Greetings from the Australian National University in Canberra, where Professor Fred Cate from Indiana University is speaking on "Taming cyberspace: Applying international law in a new domain" as part of the part of the conference "Securing our Future in Cyberspace". He claimed that on-line systems are not secure. He challenged the audience to name one secure system and no one took up the challenge. The room is full of people from Australian government intelligence agencies, who hopefully have such systems but can't say. ;-)
Professor Cate claimed that 85% to 90% of break-ins to systems are due to human failings, due to phishing or poor passwords, not highly technical attacks. He also claimed that outside banks and a few other categories, there is no legal obligation to secure systems. His conclusion was "We are not taking cyber-security seriously any more", saying US investment in the area is small compared to other security matters. Professor Cate criticized the US Government for only having a "Cybersecurity Coordinator" (currently Michael Daniel).
Professor Cate claimed there were not regulations requiring organizations to have good security. However, he mentioned earlier on "governance". Australia developed the standard "Corporate Governance of Information and Communication Technology" (AS8015), later adopted internationally as ISO/IEC 38500 in 2008. These standards are not mandated by law. However, there are corporate governance laws. I suggest that the standards could be applied though case law, or could be explicitly made mandatory through legislation.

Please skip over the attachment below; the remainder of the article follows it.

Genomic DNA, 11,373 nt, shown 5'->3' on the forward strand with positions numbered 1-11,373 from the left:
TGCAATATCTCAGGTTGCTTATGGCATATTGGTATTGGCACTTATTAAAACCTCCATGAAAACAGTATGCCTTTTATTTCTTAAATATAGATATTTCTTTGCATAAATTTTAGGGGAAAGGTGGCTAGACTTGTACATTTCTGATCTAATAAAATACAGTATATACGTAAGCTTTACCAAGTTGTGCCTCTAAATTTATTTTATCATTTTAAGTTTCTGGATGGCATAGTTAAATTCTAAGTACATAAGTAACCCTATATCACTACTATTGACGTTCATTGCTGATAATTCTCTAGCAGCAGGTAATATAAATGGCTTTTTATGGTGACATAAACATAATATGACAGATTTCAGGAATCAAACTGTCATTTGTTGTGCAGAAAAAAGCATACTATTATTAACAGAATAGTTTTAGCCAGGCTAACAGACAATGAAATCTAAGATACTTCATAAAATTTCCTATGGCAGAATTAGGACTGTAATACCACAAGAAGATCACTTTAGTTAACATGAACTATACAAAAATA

Professor Cate claimed that there was no one in the US Government to shut down a government server which was sending out computer viruses. With the greatest respect to the professor, I do not believe this to be true. Any IT professional with a server under their control has an ethical and legal obligation to shut it down if it is sending out computer viruses (unless of course it is part of an authorized security operation).
Professor Cate asked if any government had a system to deal with a widespread emergency without the Internet. A quick search shows they do. The US military has the Minimum Essential Emergency Communications Network (MEECN) and the Australian Defence Force and state police forces have HF radio networks. There are also Australian outback HF networks.
An interesting comment by Professor Catewas that insurance companies are effectively setting cyber security standards in the USA.
There are an extensive set of papers on Cybersecurity by Professor Cate.
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